A study reported this year in the Journal of Adolescence found that heavy internet use among children and young adults correlates with a significantly higher risk for obesity, skipping meals, and sleep disorders. While the majority of young people regularly engage in cyber activities without a problem, many are becoming addicted and ruining their chances for a successful life. Among the folks who make their way to me and my cyber recovery groups, excessive video gaming and computer usage accompany poor academic performance more than 80 percent of the time.
Sharon, a single mother, suffered from fibromyalgia. She needed lots of sleep and regularly went to bed around ten p.m. Her thirteen-year-old son, Trevor, pretended to go to bed at the same time, but would wait fifteen or twenty minutes for his mother to fall asleep, then quietly creep downstairs, log on to the computer and play World of Warcraft until the wee hours of the morning—with his mother none the wiser. His obsession with this online, multiplayer, fantasy role-playing game started in late September, a point which marked the appearance of a variety of disturbing symptoms.
First of all, his grades began a steady downward slide. By January, he was failing all of his classes, including Gym. “He complains of being too tired to do anything,” the Phys. Ed. teacher said, “and nobody wants him on their team because he is pretty much useless.” Teachers in his academic subjects described a boy who frequently fell asleep in class and rarely had homework completed. Trevor had never been a stellar student, but had always put forth good effort. His mother and teachers struggled for answers.
Sandy, a mother of a 14-year-old girl with a very high IQ, also searched for answers upon learning that her daughter, Nicki, was failing four out of six classes. She had effortlessly managed all A’s for the entirety of her school career. Sandy wondered about possible depression, anxiety and even ADHD. But careful examination of the cell phone bill revealed that Nicki was sending hundreds of text messages during the school day and late at night, and obviously not paying attention to anything except contacting her friends. “I just couldn’t stop,” Nicki told me. “I knew I needed to stop, but something kept me going.” Nicki’s example demonstrates how cyber behaviors can become problems of impulse control, one of the features of a true addiction.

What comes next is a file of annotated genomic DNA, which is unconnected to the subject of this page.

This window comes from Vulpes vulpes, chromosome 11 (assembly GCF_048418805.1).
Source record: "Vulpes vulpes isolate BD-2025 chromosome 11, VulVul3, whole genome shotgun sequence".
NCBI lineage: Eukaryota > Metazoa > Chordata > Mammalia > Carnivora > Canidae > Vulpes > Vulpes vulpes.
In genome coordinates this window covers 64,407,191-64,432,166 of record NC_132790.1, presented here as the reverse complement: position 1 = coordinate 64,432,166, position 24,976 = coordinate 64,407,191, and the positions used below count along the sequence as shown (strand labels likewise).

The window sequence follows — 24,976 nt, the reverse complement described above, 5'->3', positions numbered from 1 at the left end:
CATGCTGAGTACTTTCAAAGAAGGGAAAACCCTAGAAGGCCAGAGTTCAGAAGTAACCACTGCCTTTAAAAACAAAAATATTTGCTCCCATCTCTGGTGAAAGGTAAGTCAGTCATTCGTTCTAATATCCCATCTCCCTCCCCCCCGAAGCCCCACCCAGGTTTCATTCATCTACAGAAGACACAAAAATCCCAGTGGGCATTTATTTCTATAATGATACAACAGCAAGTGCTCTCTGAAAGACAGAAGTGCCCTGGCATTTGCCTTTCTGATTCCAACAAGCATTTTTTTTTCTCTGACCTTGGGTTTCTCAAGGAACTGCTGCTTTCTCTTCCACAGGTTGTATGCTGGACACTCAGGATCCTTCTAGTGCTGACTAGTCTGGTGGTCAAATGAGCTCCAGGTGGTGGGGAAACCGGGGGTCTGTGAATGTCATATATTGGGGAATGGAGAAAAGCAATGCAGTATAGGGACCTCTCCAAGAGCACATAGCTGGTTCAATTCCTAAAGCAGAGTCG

When you have a child, especially an adolescent, who appears sleep deprived, look first to his or her Internet, computer, and texting behaviors. If the cyber world seems to be creating a problem, it is important to set limits. These behaviors can quickly verge on obsession. The more timely and swift your response, the more successful you will be at heading off serious issues down the road. If your attempts to curtail your child’s cyber behaviors are proving unsuccessful, seek professional help immediately. Some deeper problems may underlie what you’re observing.
- Have you ever examined your cell phone bill to get an idea of your child’s texting behavior?
- Is your child getting enough sleep?
- Is the cyber world preventing your child from reaching his or her true potential?
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